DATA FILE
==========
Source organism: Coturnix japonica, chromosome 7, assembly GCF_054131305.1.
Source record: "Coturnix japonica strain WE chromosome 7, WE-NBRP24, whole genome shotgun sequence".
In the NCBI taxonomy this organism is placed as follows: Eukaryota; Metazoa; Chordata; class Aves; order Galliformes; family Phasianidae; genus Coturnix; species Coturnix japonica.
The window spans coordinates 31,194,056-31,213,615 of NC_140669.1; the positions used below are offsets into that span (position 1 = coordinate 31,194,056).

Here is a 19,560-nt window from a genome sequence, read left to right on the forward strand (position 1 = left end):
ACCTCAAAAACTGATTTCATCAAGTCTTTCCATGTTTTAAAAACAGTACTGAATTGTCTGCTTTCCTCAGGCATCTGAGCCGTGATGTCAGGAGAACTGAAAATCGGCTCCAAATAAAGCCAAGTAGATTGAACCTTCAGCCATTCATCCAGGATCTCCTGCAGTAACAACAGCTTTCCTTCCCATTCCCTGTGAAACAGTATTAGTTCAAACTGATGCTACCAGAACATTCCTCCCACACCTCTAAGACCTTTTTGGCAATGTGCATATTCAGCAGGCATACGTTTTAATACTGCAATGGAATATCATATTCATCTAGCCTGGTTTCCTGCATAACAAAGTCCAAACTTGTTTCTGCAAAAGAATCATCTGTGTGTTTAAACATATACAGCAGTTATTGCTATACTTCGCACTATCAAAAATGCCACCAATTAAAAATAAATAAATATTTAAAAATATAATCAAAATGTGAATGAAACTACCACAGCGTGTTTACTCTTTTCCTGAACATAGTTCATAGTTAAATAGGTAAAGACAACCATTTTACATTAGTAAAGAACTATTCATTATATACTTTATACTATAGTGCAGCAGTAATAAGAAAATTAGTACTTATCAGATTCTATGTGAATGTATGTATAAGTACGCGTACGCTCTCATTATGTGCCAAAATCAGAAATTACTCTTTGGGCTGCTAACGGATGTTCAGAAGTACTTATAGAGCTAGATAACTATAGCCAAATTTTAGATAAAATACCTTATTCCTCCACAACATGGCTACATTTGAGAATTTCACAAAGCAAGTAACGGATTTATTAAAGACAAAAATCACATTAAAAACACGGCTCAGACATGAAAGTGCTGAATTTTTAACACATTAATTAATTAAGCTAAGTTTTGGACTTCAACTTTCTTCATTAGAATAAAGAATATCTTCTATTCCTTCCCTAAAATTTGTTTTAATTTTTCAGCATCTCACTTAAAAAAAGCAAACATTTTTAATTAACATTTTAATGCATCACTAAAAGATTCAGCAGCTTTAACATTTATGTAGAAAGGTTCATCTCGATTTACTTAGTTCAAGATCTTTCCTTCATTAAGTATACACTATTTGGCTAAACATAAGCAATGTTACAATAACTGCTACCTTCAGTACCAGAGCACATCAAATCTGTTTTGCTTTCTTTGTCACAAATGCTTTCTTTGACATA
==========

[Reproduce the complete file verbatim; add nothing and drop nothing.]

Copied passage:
Source organism: Coturnix japonica, chromosome 7, assembly GCF_054131305.1.
Source record: "Coturnix japonica strain WE chromosome 7, WE-NBRP24, whole genome shotgun sequence".
In the NCBI taxonomy this organism is placed as follows: Eukaryota; Metazoa; Chordata; class Aves; order Galliformes; family Phasianidae; genus Coturnix; species Coturnix japonica.
The window spans coordinates 31,194,056-31,213,615 of NC_140669.1; the positions used below are offsets into that span (position 1 = coordinate 31,194,056).

Here is a 19,560-nt window from a genome sequence, read left to right on the forward strand (position 1 = left end):
ACCTCAAAAACTGATTTCATCAAGTCTTTCCATGTTTTAAAAACAGTACTGAATTGTCTGCTTTCCTCAGGCATCTGAGCCGTGATGTCAGGAGAACTGAAAATCGGCTCCAAATAAAGCCAAGTAGATTGAACCTTCAGCCATTCATCCAGGATCTCCTGCAGTAACAACAGCTTTCCTTCCCATTCCCTGTGAAACAGTATTAGTTCAAACTGATGCTACCAGAACATTCCTCCCACACCTCTAAGACCTTTTTGGCAATGTGCATATTCAGCAGGCATACGTTTTAATACTGCAATGGAATATCATATTCATCTAGCCTGGTTTCCTGCATAACAAAGTCCAAACTTGTTTCTGCAAAAGAATCATCTGTGTGTTTAAACATATACAGCAGTTATTGCTATACTTCGCACTATCAAAAATGCCACCAATTAAAAATAAATAAATATTTAAAAATATAATCAAAATGTGAATGAAACTACCACAGCGTGTTTACTCTTTTCCTGAACATAGTTCATAGTTAAATAGGTAAAGACAACCATTTTACATTAGTAAAGAACTATTCATTATATACTTTATACTATAGTGCAGCAGTAATAAGAAAATTAGTACTTATCAGATTCTATGTGAATGTATGTATAAGTACGCGTACGCTCTCATTATGTGCCAAAATCAGAAATTACTCTTTGGGCTGCTAACGGATGTTCAGAAGTACTTATAGAGCTAGATAACTATAGCCAAATTTTAGATAAAATACCTTATTCCTCCACAACATGGCTACATTTGAGAATTTCACAAAGCAAGTAACGGATTTATTAAAGACAAAAATCACATTAAAAACACGGCTCAGACATGAAAGTGCTGAATTTTTAACACATTAATTAATTAAGCTAAGTTTTGGACTTCAACTTTCTTCATTAGAATAAAGAATATCTTCTATTCCTTCCCTAAAATTTGTTTTAATTTTTCAGCATCTCACTTAAAAAAAGCAAACATTTTTAATTAACATTTTAATGCATCACTAAAAGATTCAGCAGCTTTAACATTTATGTAGAAAGGTTCATCTCGATTTACTTAGTTCAAGATCTTTCCTTCATTAAGTATACACTATTTGGCTAAACATAAGCAATGTTACAATAACTGCTACCTTCAGTACCAGAGCACATCAAATCTGTTTTGCTTTCTTTGTCACAAATGCTTTCTTTGACATA